I think you are doing very well with what you have. I'd add reps before I would add pounds; reps built tighter, more striated muscle, that recovers quicker, and is less likely to tear. Yes you could do some max out heavy weight sets to put the bulk/balloon factor into your build.

The ab stuff you passed on might be missed in a few decades... yes abs are boring; I mean; you're there doing this stuff; may as well be reading a book or checking stock tickers at the same time, looking around the room, watching tv, staring at the ceiling. Abs are boring; abs do wonders for your mid and lower back. Abs and male erectile function have been linked in many research articles; boring topic for you at 30 something; ymmv as to importance when you are older.

You've got a great and varied routine as it is. Time is the factor; and a good workout is a horrible schedule of at least an hour+ and yeah. It gets routine at times; the stretching that you did not mention or maybe aren't even doing just adds to the twilight zone factor of time.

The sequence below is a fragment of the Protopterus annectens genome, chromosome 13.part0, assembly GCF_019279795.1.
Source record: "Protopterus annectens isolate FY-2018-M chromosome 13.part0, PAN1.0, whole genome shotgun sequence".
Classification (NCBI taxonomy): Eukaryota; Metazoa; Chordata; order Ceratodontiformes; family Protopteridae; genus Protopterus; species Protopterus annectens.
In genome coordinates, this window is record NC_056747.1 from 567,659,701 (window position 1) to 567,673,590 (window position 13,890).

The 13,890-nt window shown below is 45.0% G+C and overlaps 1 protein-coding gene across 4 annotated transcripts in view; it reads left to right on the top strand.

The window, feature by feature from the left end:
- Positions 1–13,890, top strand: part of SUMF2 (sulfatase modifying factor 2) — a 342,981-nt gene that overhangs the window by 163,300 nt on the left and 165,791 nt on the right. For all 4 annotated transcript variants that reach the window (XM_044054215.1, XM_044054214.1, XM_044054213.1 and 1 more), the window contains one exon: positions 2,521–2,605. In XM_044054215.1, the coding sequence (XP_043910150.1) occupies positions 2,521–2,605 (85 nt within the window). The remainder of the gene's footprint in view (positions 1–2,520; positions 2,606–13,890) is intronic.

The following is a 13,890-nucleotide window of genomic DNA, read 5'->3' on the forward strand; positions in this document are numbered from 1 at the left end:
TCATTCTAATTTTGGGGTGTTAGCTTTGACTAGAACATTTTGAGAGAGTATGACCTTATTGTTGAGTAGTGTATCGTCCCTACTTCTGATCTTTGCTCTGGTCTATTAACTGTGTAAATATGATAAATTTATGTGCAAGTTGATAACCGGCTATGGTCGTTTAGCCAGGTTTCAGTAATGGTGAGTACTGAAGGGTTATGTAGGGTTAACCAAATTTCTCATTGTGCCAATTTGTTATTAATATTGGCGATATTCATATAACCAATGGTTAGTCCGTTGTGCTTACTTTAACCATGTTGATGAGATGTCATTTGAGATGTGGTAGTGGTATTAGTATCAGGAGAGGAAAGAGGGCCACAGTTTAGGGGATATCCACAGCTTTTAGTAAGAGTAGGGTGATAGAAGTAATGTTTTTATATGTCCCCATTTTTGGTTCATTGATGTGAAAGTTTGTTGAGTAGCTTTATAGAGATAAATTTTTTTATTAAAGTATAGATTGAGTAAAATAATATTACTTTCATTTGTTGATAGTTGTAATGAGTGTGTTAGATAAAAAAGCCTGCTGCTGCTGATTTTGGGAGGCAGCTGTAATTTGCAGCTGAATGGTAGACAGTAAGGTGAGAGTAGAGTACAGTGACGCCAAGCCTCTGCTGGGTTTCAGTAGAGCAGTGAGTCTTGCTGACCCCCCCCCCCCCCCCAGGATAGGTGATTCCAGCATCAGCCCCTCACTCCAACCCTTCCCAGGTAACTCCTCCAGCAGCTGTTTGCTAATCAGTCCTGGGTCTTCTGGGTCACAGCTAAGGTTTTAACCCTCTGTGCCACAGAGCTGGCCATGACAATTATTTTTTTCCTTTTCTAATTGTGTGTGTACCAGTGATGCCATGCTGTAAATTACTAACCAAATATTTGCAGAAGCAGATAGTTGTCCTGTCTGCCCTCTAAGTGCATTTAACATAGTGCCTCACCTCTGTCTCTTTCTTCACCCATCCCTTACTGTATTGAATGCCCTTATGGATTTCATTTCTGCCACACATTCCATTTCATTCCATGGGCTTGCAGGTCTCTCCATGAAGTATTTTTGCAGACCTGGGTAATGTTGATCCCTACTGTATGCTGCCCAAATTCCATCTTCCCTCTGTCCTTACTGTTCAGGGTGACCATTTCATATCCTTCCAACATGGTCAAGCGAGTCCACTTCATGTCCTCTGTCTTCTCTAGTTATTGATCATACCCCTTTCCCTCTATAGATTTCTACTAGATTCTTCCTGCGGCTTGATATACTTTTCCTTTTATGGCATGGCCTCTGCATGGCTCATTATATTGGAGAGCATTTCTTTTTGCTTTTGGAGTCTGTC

Lift and bulk away; present routine is about excellent as it is.
posted by buzzman at 10:57 PM on August 11


You will be best served by learning some bodyweight routines since you're not into pursuing a system that uses a bar. (If you were, it would be either Stronglifts 5x5 or Starting Strength neither of which is toxic masculinity or bullshit marketing.) Dumbbells are good, but you will quickly hit your max no matter what you're doing with them on most things. The body is just able to get much stronger than using them allows that's why barbells are universal. With bodyweight exercises, you're able to change the angles and hold length quite a bit, your body will respond.

r/fitness is a pretty good, productive place a lot of the time. Mostly you can just read the wiki which is no bullshit, no hype. wiki it will explain a lot of what you need to consider. They have a specific bodyweight section here. Bodyweight exercises are VERY effective.
posted by OnTheLastCastle at 7:02 AM on August 13